Chapter 3: Sino-EU-US relations: where are they going?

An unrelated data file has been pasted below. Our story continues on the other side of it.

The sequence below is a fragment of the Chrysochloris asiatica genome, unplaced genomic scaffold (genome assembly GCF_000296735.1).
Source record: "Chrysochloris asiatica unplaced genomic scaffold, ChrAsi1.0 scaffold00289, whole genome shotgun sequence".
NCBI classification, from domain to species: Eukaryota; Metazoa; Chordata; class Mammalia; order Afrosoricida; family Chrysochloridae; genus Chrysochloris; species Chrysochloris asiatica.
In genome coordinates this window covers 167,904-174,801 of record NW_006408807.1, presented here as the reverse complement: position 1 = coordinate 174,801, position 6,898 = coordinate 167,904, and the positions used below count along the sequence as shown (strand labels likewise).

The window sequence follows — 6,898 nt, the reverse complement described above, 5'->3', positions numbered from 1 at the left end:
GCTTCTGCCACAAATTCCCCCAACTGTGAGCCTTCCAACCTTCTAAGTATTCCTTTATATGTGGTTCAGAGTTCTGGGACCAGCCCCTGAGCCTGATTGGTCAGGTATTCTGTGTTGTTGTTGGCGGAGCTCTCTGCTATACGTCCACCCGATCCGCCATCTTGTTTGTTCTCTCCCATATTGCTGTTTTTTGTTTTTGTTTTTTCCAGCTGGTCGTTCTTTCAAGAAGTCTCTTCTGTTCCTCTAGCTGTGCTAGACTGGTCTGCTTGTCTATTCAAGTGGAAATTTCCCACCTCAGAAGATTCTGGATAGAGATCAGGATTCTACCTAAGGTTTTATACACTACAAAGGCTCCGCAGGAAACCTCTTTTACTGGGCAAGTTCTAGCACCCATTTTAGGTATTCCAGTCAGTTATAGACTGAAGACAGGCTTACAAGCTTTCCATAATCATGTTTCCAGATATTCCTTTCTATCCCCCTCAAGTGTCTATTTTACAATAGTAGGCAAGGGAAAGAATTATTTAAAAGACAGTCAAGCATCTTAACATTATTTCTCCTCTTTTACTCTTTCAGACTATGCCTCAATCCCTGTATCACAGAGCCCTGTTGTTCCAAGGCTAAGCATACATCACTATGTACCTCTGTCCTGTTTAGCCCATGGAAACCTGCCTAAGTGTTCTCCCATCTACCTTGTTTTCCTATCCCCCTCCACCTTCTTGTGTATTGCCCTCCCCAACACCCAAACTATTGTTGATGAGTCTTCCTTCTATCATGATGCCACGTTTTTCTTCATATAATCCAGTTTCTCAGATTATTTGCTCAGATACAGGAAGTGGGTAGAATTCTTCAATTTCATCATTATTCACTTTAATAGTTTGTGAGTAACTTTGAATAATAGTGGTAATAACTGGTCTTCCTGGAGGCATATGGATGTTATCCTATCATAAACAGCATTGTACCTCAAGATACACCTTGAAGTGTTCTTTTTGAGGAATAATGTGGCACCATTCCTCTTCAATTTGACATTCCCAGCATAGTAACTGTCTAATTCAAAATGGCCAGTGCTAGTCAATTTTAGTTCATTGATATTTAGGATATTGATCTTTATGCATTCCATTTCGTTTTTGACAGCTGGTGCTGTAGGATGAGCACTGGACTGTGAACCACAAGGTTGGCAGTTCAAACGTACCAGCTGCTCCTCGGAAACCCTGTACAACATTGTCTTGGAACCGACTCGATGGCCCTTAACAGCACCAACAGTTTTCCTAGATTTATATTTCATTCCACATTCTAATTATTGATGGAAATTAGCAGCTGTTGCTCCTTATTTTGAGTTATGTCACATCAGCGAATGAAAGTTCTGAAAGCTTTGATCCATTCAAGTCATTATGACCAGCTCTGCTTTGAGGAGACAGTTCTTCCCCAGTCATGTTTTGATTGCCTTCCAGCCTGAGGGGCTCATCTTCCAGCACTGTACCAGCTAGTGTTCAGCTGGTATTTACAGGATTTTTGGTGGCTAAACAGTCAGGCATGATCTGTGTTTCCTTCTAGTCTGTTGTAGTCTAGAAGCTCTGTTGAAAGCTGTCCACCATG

International relations have been evolving rapidly since the end of the Cold War. After the collapse of the Soviet Union, the US became the only superpower in the 1990s. In the first decade of the twenty-first century, although Washington still took the leadership in world affairs, it encountered more and more difficulties in maintaining its supreme status. The financial crisis, which began in 2008, weakened its influence. As a consequence, the emerging powers are becoming more visible on the global scene, on issues ranging from world governance to financial and economic security. In particular, China is becoming an indispensable player in almost all the important world affairs. The EU, as a regional organization with 28 member states, aspires to be not only an economic power and normative power, but also to play an important role in global political and security issues. While the EU's enlargement to the east indeed made the union larger, it does not necessarily make it stronger. The euro came into existence at the beginning of the twenty-first century, and has become the currency of 17 EU member states. However, the financial crisis dragged the euro into an evident crisis that seems likely to negatively affect the integration process of the EU. The EU faces a serious challenge as to how to stabilize the Eurozone and solve the sovereign debt problem.As founders of the current international system, the US and the EU's leading member states do retain great influence in international affairs.
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